Talk-radio host Michael Savage, who is something of an authority on political labels, said recently that Pope John Paul II “may be the last true liberal.” Like Avery Cardinal Dulles and Fr. Richard John Neuhaus before him, Savage offered that speculation as a compliment.
The fact that it came from a man better known for asserting that “liberalism is a mental disorder” made it all the more poignant.
So what's going on here? Mental illness hardly seems a fair thing to ascribe to a worldview that once fueled the anti-slavery, suffragette, and civil rights movements. The Magna Carta was a liberal document. Saint Thomas More was a liberal. One suspects that Savage knows all that, and you can be sure that the pope does.
What happened, then, to liberalism? How did a once-enlightened ideology become the piñata at a birthday party for conservatives who don't even speak Spanish? And what does the pope remember that many of those who work the phones for pledge drives at public television stations seem to have forgotten?
Most people locate the metamorphosis from classical to modern liberalism in the late sixties, when the ideology originally grounded in human dignity and natural law became a shadow of its former self as a result of hanging around efforts to broaden the definition of victimhood.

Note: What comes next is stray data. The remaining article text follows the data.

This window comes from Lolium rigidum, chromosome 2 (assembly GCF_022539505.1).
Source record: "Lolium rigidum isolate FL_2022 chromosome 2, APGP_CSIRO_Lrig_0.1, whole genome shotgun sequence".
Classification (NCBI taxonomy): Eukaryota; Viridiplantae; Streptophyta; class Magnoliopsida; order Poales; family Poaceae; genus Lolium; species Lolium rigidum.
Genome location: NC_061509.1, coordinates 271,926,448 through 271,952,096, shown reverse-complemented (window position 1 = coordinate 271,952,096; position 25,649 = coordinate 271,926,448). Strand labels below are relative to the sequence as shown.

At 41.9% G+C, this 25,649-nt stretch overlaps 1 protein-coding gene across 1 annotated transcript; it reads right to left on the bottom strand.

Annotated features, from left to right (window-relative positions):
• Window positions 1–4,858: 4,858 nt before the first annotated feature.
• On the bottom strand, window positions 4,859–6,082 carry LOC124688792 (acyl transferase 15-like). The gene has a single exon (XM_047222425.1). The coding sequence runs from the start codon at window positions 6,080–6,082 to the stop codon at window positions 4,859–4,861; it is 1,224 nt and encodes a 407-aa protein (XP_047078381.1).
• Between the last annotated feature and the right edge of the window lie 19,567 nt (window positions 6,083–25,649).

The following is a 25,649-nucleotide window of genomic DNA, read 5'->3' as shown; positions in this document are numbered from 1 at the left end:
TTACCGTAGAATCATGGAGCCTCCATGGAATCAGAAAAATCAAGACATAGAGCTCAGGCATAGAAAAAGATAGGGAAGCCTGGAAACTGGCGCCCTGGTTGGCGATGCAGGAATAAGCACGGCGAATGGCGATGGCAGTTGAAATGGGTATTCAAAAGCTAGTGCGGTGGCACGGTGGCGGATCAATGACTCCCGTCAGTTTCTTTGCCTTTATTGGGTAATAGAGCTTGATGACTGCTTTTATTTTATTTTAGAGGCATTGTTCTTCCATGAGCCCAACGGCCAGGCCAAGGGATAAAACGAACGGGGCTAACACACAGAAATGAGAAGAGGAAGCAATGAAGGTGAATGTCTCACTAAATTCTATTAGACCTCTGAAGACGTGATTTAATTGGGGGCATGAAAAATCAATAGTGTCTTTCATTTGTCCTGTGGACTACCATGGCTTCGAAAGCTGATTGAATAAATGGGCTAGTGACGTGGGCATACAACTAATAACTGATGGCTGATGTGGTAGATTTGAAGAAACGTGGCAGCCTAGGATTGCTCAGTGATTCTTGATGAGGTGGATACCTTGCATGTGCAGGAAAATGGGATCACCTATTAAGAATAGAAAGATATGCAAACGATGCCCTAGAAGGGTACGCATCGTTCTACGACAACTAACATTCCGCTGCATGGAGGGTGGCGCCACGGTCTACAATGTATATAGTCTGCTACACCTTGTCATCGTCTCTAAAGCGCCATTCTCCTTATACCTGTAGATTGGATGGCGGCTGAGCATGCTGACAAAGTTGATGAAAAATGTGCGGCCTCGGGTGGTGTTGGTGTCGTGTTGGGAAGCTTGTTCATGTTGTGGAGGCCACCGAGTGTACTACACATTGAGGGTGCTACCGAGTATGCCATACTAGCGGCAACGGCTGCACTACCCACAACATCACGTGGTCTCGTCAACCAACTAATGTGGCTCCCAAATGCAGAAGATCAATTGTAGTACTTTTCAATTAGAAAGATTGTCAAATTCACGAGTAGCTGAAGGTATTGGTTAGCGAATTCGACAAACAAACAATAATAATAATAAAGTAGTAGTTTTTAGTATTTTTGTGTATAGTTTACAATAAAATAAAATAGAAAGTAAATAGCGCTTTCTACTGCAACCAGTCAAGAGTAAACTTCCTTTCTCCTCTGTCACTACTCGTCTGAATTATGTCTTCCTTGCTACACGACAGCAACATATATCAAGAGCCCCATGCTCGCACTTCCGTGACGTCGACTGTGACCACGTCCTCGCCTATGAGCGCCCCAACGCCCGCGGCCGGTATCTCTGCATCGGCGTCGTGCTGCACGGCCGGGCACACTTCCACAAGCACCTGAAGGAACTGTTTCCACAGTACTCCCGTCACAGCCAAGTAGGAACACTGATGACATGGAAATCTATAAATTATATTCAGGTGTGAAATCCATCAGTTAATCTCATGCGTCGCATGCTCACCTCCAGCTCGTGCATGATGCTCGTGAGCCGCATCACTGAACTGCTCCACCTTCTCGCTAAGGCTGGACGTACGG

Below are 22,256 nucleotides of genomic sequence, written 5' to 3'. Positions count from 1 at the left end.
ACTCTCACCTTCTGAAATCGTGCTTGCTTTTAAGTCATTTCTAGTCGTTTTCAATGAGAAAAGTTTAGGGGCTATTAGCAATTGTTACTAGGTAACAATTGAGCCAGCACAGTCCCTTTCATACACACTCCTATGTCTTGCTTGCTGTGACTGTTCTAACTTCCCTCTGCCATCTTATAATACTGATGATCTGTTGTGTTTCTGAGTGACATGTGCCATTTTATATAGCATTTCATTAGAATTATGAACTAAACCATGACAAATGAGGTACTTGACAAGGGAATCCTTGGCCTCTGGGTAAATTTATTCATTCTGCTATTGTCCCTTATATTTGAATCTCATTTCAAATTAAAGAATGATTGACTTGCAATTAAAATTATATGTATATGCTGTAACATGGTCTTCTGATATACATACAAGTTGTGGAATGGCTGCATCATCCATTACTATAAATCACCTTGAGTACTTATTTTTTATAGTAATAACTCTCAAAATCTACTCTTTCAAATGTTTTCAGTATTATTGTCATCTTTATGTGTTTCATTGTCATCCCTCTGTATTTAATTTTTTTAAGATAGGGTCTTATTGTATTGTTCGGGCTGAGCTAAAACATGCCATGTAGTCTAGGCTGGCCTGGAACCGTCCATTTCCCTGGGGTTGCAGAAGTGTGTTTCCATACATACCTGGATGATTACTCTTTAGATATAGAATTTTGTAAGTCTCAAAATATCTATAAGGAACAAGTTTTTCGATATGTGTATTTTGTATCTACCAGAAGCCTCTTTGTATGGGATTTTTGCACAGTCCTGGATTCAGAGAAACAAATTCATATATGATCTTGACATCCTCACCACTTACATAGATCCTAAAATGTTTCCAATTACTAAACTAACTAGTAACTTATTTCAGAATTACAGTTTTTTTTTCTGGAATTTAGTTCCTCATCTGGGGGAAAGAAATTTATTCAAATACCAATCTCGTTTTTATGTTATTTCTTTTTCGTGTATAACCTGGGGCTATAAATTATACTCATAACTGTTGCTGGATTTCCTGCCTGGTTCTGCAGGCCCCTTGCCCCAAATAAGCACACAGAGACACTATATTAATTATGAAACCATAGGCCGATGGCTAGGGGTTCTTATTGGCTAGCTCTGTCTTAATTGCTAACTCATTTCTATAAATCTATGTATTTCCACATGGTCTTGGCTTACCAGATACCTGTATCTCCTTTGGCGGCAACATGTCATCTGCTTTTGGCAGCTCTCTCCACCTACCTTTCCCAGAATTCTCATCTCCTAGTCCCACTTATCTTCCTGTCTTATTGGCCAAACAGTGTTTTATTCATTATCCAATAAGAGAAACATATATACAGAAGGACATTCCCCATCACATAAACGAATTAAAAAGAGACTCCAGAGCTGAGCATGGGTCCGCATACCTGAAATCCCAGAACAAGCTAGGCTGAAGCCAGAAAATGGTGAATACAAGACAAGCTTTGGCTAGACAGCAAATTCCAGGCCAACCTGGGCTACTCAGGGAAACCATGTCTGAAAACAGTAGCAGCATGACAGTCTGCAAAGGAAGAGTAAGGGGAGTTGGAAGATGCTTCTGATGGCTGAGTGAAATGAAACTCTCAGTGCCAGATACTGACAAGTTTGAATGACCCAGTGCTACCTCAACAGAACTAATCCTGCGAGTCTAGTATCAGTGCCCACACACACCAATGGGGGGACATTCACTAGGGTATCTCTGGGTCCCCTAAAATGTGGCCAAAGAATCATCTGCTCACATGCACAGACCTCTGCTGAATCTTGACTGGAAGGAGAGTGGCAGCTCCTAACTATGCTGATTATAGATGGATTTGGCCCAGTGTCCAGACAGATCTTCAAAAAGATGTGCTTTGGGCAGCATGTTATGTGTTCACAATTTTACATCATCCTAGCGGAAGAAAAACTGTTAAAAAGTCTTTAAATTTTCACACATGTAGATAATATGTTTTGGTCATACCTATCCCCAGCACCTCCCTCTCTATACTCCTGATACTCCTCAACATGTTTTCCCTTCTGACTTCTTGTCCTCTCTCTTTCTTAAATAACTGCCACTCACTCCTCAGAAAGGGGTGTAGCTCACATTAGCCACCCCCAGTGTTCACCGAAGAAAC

The success of the civil rights movement taught advocates for less reputable causes to seek shelter under the same umbrella. When continued failure to persuade a majority of their fellow citizens to vote the way they did on a host of issues made the legislative branch of government a disappointment to various activists, they learned to present their skinned knees and bruised feelings to surrogate parents in judicial robes. The courts, for their part, were happy to kiss the boo-boos and make them all better.
Eventually, judges reading what they said were the tea leaves of intent left to us by the Founding Fathers discovered such previously unknown constitutional “rights” as the right to abortion and the right to curtail the free exercise of religion if it happens in public.
We now expect as much creativity from our judges as we do from our legislators. Yet wise judges remain as rare as Latin names for household pets. Meanwhile, judicial help, however misguided, gives modern liberalism one luxury that classical liberalism never had: the freedom to spend time “wasting away in Margaritaville,” searching for lost shakers of salt, while laws created in its name attempt to remake society along more utopian lines. As a result of this arrangement, the buoys that mark the channel of ethical behavior are increasingly placed there by legal decree rather than by cultural stigma, and the few people alarmed by an increasingly cavalier judiciary are treated like harbor seals even when, like Antonin Scalia, they're judges themselves.
Mark Levin is one of the people barking from a perch on the nearest buoy. The tell-all subtitle of his new book, Men in Black promises a look at “How the Supreme Court is Destroying America.”